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Hawaii's Most Endangered Historic Sites


(page 5 of 7)

What threatens it?

Following the hospital’s closure, its support buildings, the oldest of which were built in the mid-1930s, and the newest of which, Hale Aloha, was built in 1977, languished into disrepair until the Department of Health decided to transform Waimano Ridge into a modern medical community.

Bringing the site up to code, however, has required significant updating. A survey of Waimano Ridge’s facilities, which were built of wood, concrete or concrete block, showed that roughly half of the buildings were suitable for long-term continued usage, while 12 buildings built between 1936 and 1954 have been earmarked for demolition. “Their time has come,” says Fukino. “A number of the very old buildings, the roofs are caving in, the sides are caving in. Almost all of them are wooden structures or corrugated metal structures that are beyond repair. Those will be demolished.”

What can be done?

At the time this issue was going to press, the Department of Health was sending out RFPs for the demolition of the 12 buildings. The Historic Hawaii Foundation (HHF) is holding out hope that the buildings can be preserved. “Although the plantation vernacular cottages are the victims of deferred maintenance and present significant repair challenges,” says HHF executive director Kiersten Faulkner, “the later concrete buildings are still sound and could be rehabilitated. The history of all of Hawaii’s citizens should have a place in our collective recollections, including the memory of people with developmental disabilities who were housed here.”

Lapakahi (North Kohala, Hawaii)

Photo: Kirk Lee Aeder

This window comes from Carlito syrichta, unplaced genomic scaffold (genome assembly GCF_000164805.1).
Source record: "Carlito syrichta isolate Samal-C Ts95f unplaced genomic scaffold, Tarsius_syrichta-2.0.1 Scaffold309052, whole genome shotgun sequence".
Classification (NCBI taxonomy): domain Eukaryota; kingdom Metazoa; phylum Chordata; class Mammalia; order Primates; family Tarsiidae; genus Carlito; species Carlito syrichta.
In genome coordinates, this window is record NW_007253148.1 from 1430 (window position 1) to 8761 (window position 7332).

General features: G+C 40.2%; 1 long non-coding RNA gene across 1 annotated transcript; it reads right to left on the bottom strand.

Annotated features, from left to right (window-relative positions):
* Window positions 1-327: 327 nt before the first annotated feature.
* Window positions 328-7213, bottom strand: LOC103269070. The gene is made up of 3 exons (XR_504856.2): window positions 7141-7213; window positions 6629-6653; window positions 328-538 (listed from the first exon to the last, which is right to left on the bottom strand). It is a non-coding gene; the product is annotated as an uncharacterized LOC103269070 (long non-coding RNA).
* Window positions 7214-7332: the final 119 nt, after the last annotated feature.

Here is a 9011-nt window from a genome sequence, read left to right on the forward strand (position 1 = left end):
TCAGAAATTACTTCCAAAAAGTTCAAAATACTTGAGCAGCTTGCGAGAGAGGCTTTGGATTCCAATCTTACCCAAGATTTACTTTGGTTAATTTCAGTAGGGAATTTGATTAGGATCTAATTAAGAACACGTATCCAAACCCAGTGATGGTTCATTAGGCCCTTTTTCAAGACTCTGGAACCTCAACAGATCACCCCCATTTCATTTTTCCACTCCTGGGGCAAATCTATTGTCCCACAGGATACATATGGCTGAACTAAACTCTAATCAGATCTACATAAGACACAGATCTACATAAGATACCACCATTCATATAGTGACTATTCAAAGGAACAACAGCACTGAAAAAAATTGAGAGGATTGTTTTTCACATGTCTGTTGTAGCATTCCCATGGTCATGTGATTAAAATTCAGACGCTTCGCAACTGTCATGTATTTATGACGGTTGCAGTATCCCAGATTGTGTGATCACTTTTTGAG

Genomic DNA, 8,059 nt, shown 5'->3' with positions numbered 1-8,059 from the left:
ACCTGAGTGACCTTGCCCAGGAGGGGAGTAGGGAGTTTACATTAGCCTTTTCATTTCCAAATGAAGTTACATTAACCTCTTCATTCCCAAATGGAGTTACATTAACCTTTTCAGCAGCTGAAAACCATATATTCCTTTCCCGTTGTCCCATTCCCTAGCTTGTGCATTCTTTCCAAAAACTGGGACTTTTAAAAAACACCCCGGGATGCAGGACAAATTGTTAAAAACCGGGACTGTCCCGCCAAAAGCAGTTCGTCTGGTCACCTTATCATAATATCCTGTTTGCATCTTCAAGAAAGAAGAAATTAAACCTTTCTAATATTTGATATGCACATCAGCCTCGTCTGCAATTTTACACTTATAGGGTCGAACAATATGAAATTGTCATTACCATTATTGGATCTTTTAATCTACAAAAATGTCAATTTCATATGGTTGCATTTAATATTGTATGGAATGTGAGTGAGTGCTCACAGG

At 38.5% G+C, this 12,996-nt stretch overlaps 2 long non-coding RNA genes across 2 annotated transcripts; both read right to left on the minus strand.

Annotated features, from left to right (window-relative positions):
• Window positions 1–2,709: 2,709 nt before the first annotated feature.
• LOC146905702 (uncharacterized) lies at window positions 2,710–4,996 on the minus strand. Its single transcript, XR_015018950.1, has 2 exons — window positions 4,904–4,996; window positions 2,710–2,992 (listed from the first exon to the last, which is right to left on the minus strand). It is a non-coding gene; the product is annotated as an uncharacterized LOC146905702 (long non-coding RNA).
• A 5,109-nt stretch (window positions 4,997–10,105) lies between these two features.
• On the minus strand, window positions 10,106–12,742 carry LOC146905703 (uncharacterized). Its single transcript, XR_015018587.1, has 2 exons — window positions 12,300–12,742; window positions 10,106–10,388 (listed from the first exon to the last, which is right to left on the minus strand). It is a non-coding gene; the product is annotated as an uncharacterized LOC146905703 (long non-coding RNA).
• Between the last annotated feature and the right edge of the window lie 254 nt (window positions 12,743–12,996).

What is it?

This privately owned, 17-acre coastal property is situated along the southern point of Lapakahi State Historical Park, which surrounds the estate on three sides. “For some reason,” says Lea Hong, the Hawaiian Islands program director for the Trust for Public Land (TPL), “there was this 17-acre thing that was carved out from the park and passed down through private owners.”

Archaeological research of the property has shown a concentration of prehistoric sites that were likely the remnants of a fishing community that appeared around 1300 A.D. “Lapakahi demonstrates the way of life of the normal, common folk,” says Hong. “It’s an incredible historical park for that reason.” There are approximately two dozen historical sites there, including agricultural features, such as animal pens and water catchments, as well as the remnants of habitation complexes, including residential compounds, burial platforms, fishing shrines, a canoe house and grave sites.

Photo: Kirk Lee Aeder

What threatens it?

Current owner Robert Reish, a retired United States Air Force pilot, purchased the property in 2002 with the intent of building his family residence and several structures that would be available for use for cultural activities by the local community. According to Department of Land and Natural Resources (DLNR) building guidelines for conservation lands, Reish is allowed to build a 5,000-square-foot residence. However, Reish’s plans for additional community centers—a 150-foot canoe house and a training area for the Hawaiian Lua Warriors—were not allowed. “My goal was to build a home and to offer the property to the Hawaiian community to use it for different activities,” says Reish. “Unfortunately … the Department of Land and Natural Resources said we couldn’t conduct Hawaiian cultural activities on land designated as a conservation resource.”


The property, which has been unused for the past seven years, has nearly bankrupted Reish, and he sees no other option than to part ways with it. “It’s been years,” says Reish. “We want to move on and purchase a property where we may invite Hawaiian cultural groups onto our land for their use.” In the meantime, the archaeological sites continue to be exposed to the elements, and are being toppled by kiawe trees. People have also been using the property to dump their trash. “Unless this site can be purchased, added to the Lapakahi State Historical Park and properly managed, these sites may be lost forever,” says Hong.

What can be done?

Reish entered into an agreement two years ago to sell the property to the Trust for Public Land, and recently extended his contract until June 2010. That gives TPL, which has already raised $1.25 million—half of what the property was appraised at—more time to secure additional funding.

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